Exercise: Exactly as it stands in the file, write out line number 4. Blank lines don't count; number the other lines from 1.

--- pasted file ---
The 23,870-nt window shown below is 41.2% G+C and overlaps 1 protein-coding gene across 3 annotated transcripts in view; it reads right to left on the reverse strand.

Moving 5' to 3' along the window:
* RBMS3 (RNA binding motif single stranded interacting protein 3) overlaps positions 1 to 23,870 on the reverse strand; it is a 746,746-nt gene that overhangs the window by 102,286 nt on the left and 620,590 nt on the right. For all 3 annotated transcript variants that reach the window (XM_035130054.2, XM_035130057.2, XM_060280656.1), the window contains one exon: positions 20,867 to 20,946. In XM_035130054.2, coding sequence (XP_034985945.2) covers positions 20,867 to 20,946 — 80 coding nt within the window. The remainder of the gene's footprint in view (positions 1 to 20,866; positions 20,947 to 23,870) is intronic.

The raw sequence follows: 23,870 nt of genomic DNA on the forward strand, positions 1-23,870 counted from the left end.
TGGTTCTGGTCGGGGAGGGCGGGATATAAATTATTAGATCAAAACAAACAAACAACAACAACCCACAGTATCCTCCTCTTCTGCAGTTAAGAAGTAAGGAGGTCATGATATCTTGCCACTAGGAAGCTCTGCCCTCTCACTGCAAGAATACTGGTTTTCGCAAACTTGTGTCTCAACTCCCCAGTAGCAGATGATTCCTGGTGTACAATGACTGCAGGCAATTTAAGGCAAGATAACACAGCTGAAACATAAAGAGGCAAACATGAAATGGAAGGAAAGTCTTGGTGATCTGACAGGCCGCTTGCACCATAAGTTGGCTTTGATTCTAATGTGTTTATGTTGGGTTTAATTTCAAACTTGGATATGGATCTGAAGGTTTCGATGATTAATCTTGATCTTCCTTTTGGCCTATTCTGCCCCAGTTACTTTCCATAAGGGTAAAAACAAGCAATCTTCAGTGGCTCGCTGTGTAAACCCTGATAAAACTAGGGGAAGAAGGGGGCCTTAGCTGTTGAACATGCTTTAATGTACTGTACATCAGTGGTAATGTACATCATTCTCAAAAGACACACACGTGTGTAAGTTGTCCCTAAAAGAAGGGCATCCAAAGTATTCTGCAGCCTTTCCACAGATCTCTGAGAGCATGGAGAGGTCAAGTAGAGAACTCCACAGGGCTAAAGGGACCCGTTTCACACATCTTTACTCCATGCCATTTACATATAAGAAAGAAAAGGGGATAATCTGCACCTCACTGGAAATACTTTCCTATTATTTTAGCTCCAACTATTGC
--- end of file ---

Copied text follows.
The raw sequence follows: 23,870 nt of genomic DNA on the forward strand, positions 1-23,870 counted from the left end.